Carrying gear when I bike – what are my options? Comfort riding with a Backpack.

June 8, 2017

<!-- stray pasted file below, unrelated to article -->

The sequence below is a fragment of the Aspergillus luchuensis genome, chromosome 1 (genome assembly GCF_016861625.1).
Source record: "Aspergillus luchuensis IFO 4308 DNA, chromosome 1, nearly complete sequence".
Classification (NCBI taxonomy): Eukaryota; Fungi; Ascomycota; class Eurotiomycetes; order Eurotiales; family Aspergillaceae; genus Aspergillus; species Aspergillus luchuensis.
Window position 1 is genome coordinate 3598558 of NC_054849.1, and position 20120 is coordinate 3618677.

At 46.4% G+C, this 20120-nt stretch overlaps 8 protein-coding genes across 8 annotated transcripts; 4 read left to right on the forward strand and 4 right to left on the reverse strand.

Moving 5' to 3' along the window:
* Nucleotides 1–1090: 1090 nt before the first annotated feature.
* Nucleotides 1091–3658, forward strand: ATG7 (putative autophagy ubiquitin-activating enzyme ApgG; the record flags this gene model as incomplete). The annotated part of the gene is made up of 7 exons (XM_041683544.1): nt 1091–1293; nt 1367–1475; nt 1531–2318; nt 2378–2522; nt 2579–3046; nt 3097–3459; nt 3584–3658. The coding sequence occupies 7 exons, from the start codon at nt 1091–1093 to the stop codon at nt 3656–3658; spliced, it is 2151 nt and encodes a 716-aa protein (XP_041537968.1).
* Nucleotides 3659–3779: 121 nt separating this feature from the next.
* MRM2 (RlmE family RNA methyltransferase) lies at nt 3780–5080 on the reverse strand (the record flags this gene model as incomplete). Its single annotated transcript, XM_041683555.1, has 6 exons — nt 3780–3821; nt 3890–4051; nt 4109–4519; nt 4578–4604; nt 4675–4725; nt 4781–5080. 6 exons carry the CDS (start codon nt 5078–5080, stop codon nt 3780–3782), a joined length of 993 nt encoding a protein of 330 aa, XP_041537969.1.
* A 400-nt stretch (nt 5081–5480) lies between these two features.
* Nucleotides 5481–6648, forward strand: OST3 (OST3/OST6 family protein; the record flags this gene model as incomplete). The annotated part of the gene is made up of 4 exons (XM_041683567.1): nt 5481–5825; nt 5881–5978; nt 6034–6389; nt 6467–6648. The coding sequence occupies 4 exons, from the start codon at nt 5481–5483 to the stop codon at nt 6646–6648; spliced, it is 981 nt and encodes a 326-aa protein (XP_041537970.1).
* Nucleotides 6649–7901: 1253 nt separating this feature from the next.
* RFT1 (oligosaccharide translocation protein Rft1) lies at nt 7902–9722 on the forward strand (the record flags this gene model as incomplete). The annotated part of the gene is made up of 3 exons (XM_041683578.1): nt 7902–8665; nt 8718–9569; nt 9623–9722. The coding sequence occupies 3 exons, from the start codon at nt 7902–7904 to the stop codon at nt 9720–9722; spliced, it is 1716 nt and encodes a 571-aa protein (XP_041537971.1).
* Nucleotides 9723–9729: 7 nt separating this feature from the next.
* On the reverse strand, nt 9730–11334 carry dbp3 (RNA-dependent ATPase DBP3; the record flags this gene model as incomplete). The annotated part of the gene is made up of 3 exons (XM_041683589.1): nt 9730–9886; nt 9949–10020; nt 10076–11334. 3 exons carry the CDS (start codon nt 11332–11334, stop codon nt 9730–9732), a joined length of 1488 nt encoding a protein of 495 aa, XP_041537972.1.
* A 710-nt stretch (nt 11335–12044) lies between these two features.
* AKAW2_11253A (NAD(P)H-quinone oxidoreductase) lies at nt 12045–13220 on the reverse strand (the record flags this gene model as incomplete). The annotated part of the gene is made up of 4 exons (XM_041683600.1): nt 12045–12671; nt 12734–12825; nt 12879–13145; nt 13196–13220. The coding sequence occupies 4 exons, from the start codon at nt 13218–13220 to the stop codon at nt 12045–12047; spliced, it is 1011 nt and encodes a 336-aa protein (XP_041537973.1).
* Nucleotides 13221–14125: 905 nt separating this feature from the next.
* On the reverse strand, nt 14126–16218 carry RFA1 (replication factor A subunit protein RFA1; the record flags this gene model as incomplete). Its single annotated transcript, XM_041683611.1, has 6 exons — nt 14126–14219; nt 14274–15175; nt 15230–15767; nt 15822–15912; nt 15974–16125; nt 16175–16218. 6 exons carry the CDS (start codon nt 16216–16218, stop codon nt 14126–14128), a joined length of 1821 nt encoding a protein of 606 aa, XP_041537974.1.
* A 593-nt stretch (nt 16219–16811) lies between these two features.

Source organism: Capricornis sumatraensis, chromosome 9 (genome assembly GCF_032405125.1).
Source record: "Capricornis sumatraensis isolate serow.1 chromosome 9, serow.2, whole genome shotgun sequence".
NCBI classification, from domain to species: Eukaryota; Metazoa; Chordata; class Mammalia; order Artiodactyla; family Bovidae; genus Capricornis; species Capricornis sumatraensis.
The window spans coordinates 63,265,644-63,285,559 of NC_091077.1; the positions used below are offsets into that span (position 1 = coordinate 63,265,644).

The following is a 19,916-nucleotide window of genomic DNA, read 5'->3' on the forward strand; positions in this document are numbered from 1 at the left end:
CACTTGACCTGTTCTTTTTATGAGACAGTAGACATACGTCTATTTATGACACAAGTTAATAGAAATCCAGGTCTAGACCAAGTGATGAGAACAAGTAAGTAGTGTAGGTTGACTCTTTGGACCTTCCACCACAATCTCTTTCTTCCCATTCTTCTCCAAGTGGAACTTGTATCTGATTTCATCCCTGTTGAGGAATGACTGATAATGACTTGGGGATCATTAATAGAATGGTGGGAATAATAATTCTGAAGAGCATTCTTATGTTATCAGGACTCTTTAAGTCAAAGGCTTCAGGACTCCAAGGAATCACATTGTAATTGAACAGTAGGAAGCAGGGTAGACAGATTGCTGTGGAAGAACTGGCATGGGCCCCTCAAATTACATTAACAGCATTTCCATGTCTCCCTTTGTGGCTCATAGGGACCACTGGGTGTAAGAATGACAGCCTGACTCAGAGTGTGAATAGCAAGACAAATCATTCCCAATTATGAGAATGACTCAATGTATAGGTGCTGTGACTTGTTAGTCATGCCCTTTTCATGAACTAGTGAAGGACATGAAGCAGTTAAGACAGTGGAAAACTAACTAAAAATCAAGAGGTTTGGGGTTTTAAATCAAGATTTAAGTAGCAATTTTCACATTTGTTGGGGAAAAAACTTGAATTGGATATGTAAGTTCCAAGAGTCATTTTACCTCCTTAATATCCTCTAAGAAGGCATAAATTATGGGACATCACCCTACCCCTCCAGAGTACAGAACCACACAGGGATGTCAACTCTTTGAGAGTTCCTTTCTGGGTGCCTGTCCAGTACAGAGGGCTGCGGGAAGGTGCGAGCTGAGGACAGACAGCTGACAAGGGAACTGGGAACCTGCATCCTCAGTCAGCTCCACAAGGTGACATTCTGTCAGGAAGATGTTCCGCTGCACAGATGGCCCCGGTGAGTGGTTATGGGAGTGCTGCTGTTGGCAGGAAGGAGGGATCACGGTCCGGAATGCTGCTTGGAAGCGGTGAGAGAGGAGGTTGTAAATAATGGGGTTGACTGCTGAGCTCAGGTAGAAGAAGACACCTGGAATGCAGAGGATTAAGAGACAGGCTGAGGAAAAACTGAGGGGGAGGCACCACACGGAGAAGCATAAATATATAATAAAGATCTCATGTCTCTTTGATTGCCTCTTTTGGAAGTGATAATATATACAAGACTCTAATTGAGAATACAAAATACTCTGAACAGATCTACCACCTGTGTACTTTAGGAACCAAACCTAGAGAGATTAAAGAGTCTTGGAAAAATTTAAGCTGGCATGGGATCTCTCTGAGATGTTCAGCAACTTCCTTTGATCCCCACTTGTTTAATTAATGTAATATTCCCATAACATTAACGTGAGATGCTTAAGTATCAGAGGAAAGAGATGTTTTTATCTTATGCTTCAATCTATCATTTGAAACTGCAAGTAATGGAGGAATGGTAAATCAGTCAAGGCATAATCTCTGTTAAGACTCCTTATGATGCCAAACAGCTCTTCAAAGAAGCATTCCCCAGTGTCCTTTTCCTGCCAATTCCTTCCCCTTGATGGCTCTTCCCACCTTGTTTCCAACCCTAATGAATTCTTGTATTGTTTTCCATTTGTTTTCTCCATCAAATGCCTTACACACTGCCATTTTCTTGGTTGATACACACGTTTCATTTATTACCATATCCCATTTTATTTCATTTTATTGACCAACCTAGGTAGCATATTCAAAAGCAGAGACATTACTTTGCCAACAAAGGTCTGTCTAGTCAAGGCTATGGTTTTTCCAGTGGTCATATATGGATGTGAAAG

Doesn’t matter where you are going, or how long you are riding for you will generally need to carry something with you on the bike. 1.If you are commuting;  it could be the gear you need for your workday, a bike lock, maybe a tool kit and your shopping purchases. 2. If you are recreational riding; a tool kit, water for hydration, and maybe additional riding clothes and a first aid kit. 3.If you are bike packing or bike touring; you will need to carry a whole lot more gear. Whatever the gear, or the amount – YOU have a number of different options on how you can choose to carry your gear.  One option is – YOU the rider carrying the gear. If you choose to go biking with a backpack consider the following; What gear do you want to take on your back when you ride your bike? How much gear can you comfortably take on your back (in your backpack) when you ride your bike? How much gear can you comfortably take on your back when you ride your bike? Carrying gear on your back increases the chances of having back discomfort when you ride. To reduce this risk you you need to make sure you able to keep your ‘A’ riding position throughout the whole duration of the ride. The  ‘A’ position keeps your body parts in a good and comfortable position minimising the risk of pain or damage. If you are not familiar with the ‘A’ riding position, then read Tip 1 of our Chi Riding  series now and see our short VIDEO When you bike with a backpack on your back – the weight encourages your back to fall into the rounded back riding position. Your core and back muscles need to be active to overcome the forces of the backpack and hold the ‘A’ riding position. See Tip 2. Chi Riding – Core Muscles. for more information The following are the key factors that will effect your ability to keep the ‘A’ position and stop you being pulled or falling into the rounded riding position. How much weight you are carrying. The more weight you carry, the greater the forces pulling you into rounded riding position therefore the harder your muscles need to work to keep you in the ‘A’ position How the weight is packed or being carried.  If a load is moveable or further away from the spine then it has more leverage to pull you out of your ‘A” position. Thus the harder your muscles  need to work.  A load that is closer to the spine puts less load and leverage on the muscles that maintain the ‘A’ position. Also if your load is high on your back you are more likely to be pulled into the rounded back position than if it is low on your back. How long are you going to carry the load. You need to keep the ‘A’ position throughout the duration of the ride.